Saturday, February 26, 2005

Tiny dominos

Dominos When I was five or so, I had a set of tiny dominoes, given to me by my grandfather, hand-carved out of what I suspect was ivory. Each domino was about a half-inch by a quarter-inch, and they fit perfectly into a little case, also of carved ivory or whatever, with a sliding lid. The whole thing was about three inches long by an inch wide by an inch tall. It was beautiful, and I wanted to bring it to school for show-and-tell. My mother told me not to, fearing that I would lose it. I argued fervently that I would not, and eventually, unable to convince me, she simply forbade me to bring it (the fabled "because I said so" argument that, now that I am a parent myself, is so familiar). Of course, I brought them anyway, and of course, I lost them. I don't have many heirlooms from my grandfather, and the fact that I lost this one due to my own stubbornness and stupidity saddens me to this day.

These dominos, of course, are in many ways what that lost set was not. They're cheap, plastic, and mass-produced. Still, they are a set of little dominos in a case, and for now they are my only substitute for and reminder of that lost set. Someday, I will find a set like the one I lost (probably on eBay), but until then, this one will have to do. It is also a nicely portable toy for the kids to play with when we are waiting for a pokey restaurant order. And if I lose this set, I am certain it will not be nearly so difficult to find another one like it.

Sunday, February 20, 2005

Lands' End Attaché

Lands' End Attache It is said that the world is divided into two types of people: optimizers, who seek the perfect solution to every problem, and satisficers, who merely seek solutions that are good enough. I am very much an optimizer, and one activity that gives us plenty of room to run is the purchase of luggage. There are so many parameters and compartments and packing widgets to choose from, and it is so hard to know which ones are good until you've bought one and lived with it for a while, that I find myself endlessly resisting the urge to get new luggage of various kinds. However, in one luggage niche I have been satisfied for many years: My Lands' End attaché. It's canvas, and fairly casual, somewhere between jeans and t-shirt and casual Friday. It's tough as nails, as befits the Lands' End lifetime guarantee. I have to resist the urge to call it a satchel, because that word is not quite right even though it feels just right. It's full of compartments and pen pockets and slots just right for the PDAs I no longer use. Of course, we optimizers are never quite happy, and I find myself eyeing the Deluxe version, slightly more formal looking with leather accents, or the laptop version. However, my affection for the bag I have is so great that I successfully resist them. So far.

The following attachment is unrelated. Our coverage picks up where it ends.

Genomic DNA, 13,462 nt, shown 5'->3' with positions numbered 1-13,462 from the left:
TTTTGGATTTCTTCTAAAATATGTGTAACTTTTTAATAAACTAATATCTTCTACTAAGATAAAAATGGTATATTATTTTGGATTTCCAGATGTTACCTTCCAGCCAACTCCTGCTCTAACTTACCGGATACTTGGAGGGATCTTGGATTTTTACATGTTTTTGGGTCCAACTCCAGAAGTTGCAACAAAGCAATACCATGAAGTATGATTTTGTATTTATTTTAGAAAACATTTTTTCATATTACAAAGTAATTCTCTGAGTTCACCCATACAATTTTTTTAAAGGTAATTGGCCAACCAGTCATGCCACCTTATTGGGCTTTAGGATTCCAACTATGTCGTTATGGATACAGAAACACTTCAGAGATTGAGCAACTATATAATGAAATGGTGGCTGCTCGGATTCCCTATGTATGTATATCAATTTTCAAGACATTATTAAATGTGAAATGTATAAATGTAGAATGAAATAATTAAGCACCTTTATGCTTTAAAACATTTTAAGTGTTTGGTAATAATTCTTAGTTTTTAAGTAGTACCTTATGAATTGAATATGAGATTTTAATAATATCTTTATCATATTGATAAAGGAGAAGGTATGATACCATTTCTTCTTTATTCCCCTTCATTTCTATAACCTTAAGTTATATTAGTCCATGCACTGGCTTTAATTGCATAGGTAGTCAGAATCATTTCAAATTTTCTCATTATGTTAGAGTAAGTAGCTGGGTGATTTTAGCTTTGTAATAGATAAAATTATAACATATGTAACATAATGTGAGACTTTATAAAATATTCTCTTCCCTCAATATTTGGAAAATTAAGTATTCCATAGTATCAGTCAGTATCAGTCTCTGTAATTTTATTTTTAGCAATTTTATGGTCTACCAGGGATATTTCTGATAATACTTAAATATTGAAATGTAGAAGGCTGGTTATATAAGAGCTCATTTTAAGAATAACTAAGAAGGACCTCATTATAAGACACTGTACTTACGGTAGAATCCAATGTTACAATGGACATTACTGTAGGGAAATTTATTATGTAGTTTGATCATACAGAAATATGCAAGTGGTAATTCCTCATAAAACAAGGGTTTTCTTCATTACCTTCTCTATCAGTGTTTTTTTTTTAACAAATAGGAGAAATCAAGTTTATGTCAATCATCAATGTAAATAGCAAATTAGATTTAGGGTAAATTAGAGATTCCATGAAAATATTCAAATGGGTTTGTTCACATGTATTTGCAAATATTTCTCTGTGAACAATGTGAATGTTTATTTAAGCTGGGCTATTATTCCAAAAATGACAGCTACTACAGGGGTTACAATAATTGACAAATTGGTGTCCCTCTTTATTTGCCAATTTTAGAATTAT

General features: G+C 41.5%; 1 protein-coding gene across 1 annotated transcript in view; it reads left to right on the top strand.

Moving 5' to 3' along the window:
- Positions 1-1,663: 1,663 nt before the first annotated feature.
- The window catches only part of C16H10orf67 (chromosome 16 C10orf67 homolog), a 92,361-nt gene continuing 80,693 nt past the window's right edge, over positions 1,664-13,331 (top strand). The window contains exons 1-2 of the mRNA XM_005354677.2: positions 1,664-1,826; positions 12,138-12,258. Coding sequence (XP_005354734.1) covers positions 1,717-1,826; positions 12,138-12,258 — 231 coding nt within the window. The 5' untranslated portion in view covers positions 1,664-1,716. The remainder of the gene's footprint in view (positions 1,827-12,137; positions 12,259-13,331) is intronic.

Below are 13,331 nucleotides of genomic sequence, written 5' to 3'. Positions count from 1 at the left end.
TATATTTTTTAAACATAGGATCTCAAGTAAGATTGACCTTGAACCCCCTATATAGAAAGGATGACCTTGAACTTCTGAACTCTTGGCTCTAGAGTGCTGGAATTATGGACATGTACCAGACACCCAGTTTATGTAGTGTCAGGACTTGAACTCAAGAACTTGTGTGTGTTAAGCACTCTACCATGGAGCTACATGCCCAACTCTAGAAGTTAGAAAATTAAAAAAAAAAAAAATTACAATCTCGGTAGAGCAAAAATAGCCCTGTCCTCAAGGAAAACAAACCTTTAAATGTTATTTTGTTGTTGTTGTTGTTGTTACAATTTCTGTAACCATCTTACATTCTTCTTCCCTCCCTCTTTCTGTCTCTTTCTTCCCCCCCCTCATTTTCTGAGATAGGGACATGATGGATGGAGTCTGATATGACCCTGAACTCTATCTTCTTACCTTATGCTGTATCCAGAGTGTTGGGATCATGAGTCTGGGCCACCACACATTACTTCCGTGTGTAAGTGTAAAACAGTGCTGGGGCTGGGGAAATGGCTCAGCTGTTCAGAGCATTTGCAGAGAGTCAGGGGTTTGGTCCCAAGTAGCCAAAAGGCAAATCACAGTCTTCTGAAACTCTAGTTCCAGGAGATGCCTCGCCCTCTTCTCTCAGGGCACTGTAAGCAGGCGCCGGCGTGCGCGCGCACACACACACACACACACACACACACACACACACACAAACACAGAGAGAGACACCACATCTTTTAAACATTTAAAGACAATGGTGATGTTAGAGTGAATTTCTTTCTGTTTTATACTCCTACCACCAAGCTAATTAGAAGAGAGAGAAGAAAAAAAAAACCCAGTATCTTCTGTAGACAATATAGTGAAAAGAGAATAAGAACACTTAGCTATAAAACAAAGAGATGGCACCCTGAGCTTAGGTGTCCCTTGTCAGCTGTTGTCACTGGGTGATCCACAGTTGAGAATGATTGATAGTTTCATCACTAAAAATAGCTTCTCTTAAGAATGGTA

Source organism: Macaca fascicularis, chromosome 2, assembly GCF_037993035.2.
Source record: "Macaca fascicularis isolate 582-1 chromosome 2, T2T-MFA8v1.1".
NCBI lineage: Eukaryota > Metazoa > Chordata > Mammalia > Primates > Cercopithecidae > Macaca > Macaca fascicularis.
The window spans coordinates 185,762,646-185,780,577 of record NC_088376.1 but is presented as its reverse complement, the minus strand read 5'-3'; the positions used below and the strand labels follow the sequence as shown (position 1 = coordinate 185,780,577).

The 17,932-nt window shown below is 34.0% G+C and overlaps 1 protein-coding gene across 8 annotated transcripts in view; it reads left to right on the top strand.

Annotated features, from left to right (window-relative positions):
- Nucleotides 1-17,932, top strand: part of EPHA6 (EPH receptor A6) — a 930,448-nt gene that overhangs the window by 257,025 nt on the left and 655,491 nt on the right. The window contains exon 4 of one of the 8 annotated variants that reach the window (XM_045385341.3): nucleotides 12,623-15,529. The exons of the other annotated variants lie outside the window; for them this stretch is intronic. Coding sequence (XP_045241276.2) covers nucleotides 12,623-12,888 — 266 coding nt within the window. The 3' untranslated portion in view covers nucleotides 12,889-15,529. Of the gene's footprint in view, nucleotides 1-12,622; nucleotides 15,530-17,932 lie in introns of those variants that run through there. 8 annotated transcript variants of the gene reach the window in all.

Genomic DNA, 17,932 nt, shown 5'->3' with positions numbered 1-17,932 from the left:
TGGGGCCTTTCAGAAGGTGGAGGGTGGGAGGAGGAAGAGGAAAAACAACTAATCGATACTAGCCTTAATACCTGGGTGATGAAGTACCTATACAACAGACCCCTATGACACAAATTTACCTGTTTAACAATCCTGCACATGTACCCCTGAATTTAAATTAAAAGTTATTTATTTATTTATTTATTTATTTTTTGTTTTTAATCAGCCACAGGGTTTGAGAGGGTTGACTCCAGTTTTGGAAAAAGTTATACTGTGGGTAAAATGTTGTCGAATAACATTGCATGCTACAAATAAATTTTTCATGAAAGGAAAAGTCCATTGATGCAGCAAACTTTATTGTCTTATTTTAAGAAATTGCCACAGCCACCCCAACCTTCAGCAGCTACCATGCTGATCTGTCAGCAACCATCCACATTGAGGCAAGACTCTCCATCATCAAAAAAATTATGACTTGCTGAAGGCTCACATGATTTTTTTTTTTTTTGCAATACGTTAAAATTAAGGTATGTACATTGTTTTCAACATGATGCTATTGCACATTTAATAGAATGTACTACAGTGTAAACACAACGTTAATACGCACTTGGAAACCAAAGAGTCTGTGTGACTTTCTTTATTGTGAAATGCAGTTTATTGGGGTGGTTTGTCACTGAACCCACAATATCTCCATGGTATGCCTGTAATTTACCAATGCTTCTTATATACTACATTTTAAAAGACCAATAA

Tuesday, February 15, 2005

Tamagotchi keychain

It is 1997. Bandai, a Japanese company previously known for Power Rangers, releases a toy with a completely insane premise: You must take care of it, giving it near-constant attention, or it dies. They call it a "virtual pet," but really it is the dark shadow of pet ownership: You must feed it and care for it, but it won't cuddle with you or fetch a stick. Who would want to be involved in such a one-sided relationship? You carry this little egg around, tending it when it cries, and all you get in return is a crude little LCD animation of some sort of alien. Surely this is nothing a rational person would want. It is, of course, tremendously popular. Some time later, McDonald's catches the fad with tamagotchi-themed Happy Meal toys. Curiously, though, while they look like actual tamagotchi, the familiar egg-shaped case is simply a container for a variety of strange little figurines like this one. Somehow, I found this particular figurine enormously appealing, and put it on my keychain. However, somewhere in my memories there is a discontinuity during which it disappeared. I don't remember losing or discarding it; at one time it was on my keychain, and when I next thought about it, it was gone, with no memory of it in between. Luckily, when I got wistful for it some years later, like the boy in the commercial with the lost toy boat, I was able to pick one up on eBay for just a few dollars. I still can't explain why I find this odd little creature so wonderful, but it is certainly good to have him back.